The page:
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Breakfast in Milano


Harry Buschman

 Like most restaurants along the Corso Magenta, Gobbo's was noisy and filled with animated men who seemed to know each other. They all smoked and talked while they ate. The air was filled with a babel of French and Italian, punctuated with wild hand gestures. At the same time, tight vested German business types shook their heads from side to side in disagreement. You could tell no one paid retail.

Hadley was looking for a quiet place to sit with his coffee and brioche. He had a folded Herald under one arm and his brief case under the other.

There was a woman sitting alone at a table for two near the glass fronted pastry window. He could sit with her if she didn't mind, it would be quieter there. She was looking out the window at the crowds passing in the street outside -- not waiting for anyone, just looking. Neither young nor old. Somewhere between the ages of thirty-five and fifty-five he guessed. Dark, heavy hair hanging loosely. From experience, Hadley knew she must have given it fifty brushes this morning. "You don't roll out of bed with hair like that."

She was drinking black coffee and holding the cup with two hands like a chalice. It made him think of magic and potions and fantasy stories he read as a child. Was she Italian, and if he spoke to her what language would he use? If she was italian he knew he would make a fool of himself; instead he raised his eyebrows and nodded in the direction of the empty seat at her table. In turn, she looked at him and shrugged. "So far," he thought, "we understand each other."

Hadley pushed the chair back with his foot and put his breakfast on the small table. He sat and looked at the woman with an apologetic smile. He dislodged his briefcase and the morning paper from under his arm but finding no space on the table, put them on his lap. All this was done with the peculiar lack of grace Americans seem to have when they are acutely embarrassed.

Now, sitting across from her, he was struck by her elegance and his own lack of it. Hers was a comfortable fitness of herself in a place she knew well, while he felt like a man wearing brown shoes with a tuxedo.

With his vision averted he checked out her earrings -- small pearls. Her suit -- tailored and flared at the hip. He couldn't see her legs, but he knew she'd be wearing black patent leather. If he didn't have an appointment at the Building Commission at nine ... but he did and this would probably be the last time he would ever see her. "Besides," he thought. "I must look like a lost tourist, sitting in Gobbo's at 8:30 in the morning."

The moment he came in, Carlotta knew he would sit with her. He looked American. "Although," she reminded herself, "how can you say someone 'looks' American?"

There is no such thing as an American. They come from here -- but they change in America. Arrested Development, that's it. It must be their water -- or maybe their women. One or the other.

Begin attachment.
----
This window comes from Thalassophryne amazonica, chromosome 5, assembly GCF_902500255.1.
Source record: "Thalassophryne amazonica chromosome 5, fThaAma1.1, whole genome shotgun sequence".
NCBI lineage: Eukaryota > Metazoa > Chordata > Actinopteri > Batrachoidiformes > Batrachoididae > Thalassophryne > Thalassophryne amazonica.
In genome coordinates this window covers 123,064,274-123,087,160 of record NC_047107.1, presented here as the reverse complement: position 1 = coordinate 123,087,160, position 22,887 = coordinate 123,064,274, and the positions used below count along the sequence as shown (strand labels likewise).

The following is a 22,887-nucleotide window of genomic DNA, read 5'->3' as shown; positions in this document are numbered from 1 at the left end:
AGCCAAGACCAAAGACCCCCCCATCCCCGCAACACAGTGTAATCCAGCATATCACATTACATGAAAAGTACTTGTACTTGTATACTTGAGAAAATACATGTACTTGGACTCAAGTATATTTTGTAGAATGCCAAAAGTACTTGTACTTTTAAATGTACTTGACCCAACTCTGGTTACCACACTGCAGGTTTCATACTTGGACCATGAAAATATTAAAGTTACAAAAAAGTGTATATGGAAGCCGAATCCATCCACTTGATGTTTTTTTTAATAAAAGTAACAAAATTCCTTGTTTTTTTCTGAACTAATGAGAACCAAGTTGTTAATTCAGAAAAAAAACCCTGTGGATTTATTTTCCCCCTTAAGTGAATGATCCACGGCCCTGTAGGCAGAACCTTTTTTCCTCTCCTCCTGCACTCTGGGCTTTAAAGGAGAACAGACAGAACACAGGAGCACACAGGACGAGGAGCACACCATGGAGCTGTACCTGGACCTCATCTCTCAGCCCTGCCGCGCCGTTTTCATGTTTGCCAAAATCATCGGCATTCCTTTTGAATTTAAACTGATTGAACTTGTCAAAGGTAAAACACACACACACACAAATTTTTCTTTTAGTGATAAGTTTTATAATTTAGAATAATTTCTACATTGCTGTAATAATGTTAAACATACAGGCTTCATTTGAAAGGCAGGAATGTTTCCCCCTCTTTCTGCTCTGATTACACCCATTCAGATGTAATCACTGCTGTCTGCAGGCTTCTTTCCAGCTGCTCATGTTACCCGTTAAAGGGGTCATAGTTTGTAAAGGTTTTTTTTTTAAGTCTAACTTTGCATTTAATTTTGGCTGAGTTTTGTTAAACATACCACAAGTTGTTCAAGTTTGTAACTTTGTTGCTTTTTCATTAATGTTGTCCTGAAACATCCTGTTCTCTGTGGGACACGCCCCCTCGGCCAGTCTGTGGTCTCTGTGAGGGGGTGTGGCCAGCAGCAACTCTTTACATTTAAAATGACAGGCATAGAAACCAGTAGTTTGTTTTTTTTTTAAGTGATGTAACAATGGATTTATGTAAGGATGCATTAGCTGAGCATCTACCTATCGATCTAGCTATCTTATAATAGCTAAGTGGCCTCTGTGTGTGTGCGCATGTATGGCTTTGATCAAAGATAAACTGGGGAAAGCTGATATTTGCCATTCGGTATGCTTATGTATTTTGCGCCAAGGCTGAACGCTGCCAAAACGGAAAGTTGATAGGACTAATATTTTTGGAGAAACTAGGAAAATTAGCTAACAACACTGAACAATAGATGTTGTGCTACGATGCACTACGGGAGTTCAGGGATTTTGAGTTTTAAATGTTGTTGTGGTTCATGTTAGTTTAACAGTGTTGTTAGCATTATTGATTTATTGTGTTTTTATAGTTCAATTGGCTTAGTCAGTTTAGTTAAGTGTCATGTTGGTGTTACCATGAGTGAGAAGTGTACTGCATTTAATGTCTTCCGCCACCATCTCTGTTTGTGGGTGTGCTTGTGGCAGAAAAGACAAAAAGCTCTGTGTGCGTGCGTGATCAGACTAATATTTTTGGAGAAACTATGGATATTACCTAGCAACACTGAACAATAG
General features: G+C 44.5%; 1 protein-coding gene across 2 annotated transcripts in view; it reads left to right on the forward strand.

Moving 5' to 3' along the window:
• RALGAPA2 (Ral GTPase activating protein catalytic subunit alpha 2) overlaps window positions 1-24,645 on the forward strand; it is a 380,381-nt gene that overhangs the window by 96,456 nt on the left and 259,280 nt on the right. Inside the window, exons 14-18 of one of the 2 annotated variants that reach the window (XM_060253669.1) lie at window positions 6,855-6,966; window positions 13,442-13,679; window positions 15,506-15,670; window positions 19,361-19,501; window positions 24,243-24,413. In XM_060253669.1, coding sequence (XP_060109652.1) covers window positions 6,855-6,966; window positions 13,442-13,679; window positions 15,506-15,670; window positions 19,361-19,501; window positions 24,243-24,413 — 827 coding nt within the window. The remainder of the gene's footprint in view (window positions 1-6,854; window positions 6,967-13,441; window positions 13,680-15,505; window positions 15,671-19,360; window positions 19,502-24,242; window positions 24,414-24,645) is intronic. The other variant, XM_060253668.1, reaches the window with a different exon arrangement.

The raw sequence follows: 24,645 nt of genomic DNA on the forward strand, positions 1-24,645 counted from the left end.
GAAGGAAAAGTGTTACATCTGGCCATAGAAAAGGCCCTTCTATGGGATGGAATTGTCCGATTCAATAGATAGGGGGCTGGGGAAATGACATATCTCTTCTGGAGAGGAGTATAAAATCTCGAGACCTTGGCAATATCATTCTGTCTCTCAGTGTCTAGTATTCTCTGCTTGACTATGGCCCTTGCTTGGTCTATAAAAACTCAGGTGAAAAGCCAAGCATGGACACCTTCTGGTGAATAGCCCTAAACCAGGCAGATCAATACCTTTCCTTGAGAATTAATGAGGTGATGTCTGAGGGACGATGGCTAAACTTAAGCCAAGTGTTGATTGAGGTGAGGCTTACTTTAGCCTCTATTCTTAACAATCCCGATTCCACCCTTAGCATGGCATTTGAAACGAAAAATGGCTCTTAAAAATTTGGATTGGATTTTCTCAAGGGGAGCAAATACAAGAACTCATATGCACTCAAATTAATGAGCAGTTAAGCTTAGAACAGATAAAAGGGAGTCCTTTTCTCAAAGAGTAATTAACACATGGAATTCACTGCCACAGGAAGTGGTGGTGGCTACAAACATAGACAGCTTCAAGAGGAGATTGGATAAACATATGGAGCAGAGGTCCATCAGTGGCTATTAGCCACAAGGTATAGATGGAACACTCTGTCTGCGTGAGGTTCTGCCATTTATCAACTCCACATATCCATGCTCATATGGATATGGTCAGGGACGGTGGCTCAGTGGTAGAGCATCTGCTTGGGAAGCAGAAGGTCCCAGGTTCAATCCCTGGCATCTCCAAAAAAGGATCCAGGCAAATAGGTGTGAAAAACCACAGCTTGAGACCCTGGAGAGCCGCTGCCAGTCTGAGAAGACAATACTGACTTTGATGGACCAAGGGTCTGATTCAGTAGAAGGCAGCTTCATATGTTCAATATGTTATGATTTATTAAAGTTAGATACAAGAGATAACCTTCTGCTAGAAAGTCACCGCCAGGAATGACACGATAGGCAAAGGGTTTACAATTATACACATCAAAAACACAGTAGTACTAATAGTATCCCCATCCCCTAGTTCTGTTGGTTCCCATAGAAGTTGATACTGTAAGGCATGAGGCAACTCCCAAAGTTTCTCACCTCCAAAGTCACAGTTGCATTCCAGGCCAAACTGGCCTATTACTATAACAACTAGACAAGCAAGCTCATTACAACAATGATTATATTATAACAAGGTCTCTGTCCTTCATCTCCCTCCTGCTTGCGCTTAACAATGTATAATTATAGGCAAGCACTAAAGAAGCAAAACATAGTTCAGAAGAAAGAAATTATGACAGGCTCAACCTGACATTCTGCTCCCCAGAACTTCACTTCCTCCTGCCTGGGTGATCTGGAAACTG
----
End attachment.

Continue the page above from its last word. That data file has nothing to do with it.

"He's bothered by the noise. The smoke -- and the languages. He can't make up his mind at the pastry counter, and he can't understand the chef. I'll bet he wants to know the ingredients in each bun."

"Well put together, though," she thought. "Must put in hours at the spa." Then he straightened and looked around for a place to sit down, holding his tray out as if it were an offering to the gods. The arguments grew louder -- one of the Frenchmen was shouting, his voice rising like a tenor above the chorus, it was something about the price of silk, and wouldn't shantung do just as well.

If it hadn't been for that she thought he might still choose to sit elsewhere. But the Frenchman sealed the deal. His eyes shifted to her and the empty chair at her quiet table. "Well," she thought. "I'm almost finished -- what harm can it do?" The body language took over and Hadley sat down.

She sat there watching the Frenchman's performance. It was only a degree or two to the left of Hadley, and nothing he did escaped her. She noticed his coffee was black and he had chosen a small brioche and he buttered it like a Frenchman does - adding a dab after every bite.

Two degrees to the left of Carlotta's head, Hadley could see people walking on the Corso Magenta. His attention, however, was concentrated on Carlotta. He was close enough now to catch her scent; a bouquet -- it reminded him of Fichter's Flower Shop back home -- or walking through the perfume department of Bloomingdale's. He noticed her lipstick. "How do they do that?" It looked as though it had been painted on with a fine brush; it left no mark on the rim of her coffee cup. Her hands were older than her face and the index finger of her left hand tapped out a rhythm that was beating within her. Her almond colored face turned whiter at the neck-line of her dress. Her eyes were a work of art, they looked impossibly far apart, impossibly deep and improbably green.

She opened her purse, fished out a few lira, then closed it securely. For a split second she looked directly at Hadley and smiled. Then she stood. Hadley, still chewing on his last bite of brioche, stood as well and his forgotten briefcase and Tribune fell to the floor. They both smiled -- she, at him. He, at himself.

"Arrivaderci, madame," he said.

"Have a nice day," she replied.

He watched her as she walked away. Yes, the shoes were black patent leather, and the legs! Ah, yes, the legs ...

©Harry Buschman 2003

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